dictatorial, magisterial, dogmatic, doctrinaire, oracular mean imposing one's will or opinions on others. dictatorial stresses autocratic, high-handed methods and a domineering manner.
exercised dictatorial control over the office magisterial stresses assumption or use of prerogatives appropriate to a magistrate or schoolmaster in forcing acceptance of one's opinions.
the magisterial tone of his pronouncements dogmatic implies being unduly and offensively positive in laying down principles and expressing opinions.
dogmatic about what is art and what is notdoctrinaire implies a disposition to follow abstract theories in framing laws or policies affecting people.
a doctrinaire approach to improving the economy oracular implies the manner of one who delivers opinions in cryptic phrases or with pompous dogmatism.
a designer who is the oracular voice of fashion
Did you know?
When the ancient Greeks had questions or problems, they would turn to the gods for answers by consulting an oracle. The word oracle has several meanings. It can refer to the god's answer, to the shrine that worshippers approached when seeking advice, or to the person through whom the god communicated, usually in the form of cryptic verse. The words oracular and oracle trace back to the Latin verb orare, which means "to speak." Today, oracle can simply mean an authoritative pronouncement or a person who makes such pronouncements—for example, "a designer who is an oracle of fashion." The related adjective oracular is used in similar contexts: "a designer who is the oracular voice of fashion."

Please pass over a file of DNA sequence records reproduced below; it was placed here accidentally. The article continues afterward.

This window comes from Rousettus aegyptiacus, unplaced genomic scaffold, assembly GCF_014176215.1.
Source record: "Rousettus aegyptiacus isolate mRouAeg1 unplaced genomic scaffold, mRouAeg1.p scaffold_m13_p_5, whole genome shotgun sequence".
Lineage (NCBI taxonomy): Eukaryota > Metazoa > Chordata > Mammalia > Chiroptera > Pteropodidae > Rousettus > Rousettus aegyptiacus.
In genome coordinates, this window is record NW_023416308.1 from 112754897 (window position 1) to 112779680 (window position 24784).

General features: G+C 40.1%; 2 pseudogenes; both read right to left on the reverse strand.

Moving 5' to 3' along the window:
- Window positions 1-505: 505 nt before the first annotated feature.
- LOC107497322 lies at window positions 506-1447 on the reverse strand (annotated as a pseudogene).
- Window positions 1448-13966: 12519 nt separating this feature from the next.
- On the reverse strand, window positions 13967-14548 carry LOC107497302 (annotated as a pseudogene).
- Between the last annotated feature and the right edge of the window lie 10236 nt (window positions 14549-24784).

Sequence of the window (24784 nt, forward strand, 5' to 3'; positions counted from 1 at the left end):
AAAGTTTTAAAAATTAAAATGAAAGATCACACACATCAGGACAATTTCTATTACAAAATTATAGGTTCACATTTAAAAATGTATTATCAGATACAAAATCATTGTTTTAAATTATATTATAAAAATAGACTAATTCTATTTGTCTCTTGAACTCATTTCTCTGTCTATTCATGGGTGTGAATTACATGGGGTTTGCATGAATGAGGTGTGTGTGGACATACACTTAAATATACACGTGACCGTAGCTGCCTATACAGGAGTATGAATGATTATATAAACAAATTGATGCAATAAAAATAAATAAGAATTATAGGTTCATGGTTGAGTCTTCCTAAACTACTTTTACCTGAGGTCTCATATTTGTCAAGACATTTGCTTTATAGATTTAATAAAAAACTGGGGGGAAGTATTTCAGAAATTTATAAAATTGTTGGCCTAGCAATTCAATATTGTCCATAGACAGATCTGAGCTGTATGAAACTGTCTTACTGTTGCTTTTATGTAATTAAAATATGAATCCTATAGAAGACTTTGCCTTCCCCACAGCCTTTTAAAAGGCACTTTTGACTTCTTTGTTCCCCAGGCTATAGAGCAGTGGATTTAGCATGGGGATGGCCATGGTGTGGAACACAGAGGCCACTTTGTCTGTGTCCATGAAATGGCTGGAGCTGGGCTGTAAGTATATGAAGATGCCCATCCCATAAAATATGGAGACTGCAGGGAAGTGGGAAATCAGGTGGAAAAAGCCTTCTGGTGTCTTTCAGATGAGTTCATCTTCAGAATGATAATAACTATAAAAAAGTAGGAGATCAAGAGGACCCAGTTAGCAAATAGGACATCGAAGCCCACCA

Examples of oracular in a Sentence
Recent Examples on the WebIn an especially lively oracular move, the last piece in this book is an obituary upon Wong’s future death in 2070 at the age of 96.
Anna Leahy, Washington Post, 9 Sep. 2022 There are oracular moments when their covert scheming about media manipulation and societal fracture darkly foreshadows our current political miasma.
Sam Sacks, WSJ, 2 Sep. 2022 Philosophy, especially the oracular writing of Ludwig Wittgenstein, provides additional support.
Jonathon Keats, Forbes, 30 June 2022 In Naturalis historia, for example, Pliny describes sacred eels, adorned with jewelry, that were said to have oracular powers.
Alana Mohamed, The Atlantic, 27 June 2022 These lectures were must-attend events, packed by students expecting to be dazzled by the oracular insights of professorial sages.
Jeffrey Collins, WSJ, 18 Mar. 2022 More recent events sent me back to the novel itself, and to a new respect for Lewis’ percipience about Americans’ vulnerability to the blandishments of political charlatans, and about his oracular vision of how a fascist takeover would unfold.
Michael Hiltzik, Los Angeles Times, 7 Dec. 2021 Morton describes the origin of Hyperobjects as oracular.
Laura Hudson, Wired, 16 Nov. 2021 Before long, the treatment transforms Robin into an almost oracular figure, a social-media activist devoted to protecting the earth against mankind.
The New Yorker, 27 Sep. 2021 See More
These example sentences are selected automatically from various online news sources to reflect current usage of the word 'oracular.' Views expressed in the examples do not represent the opinion of Merriam-Webster or its editors. Send us feedback.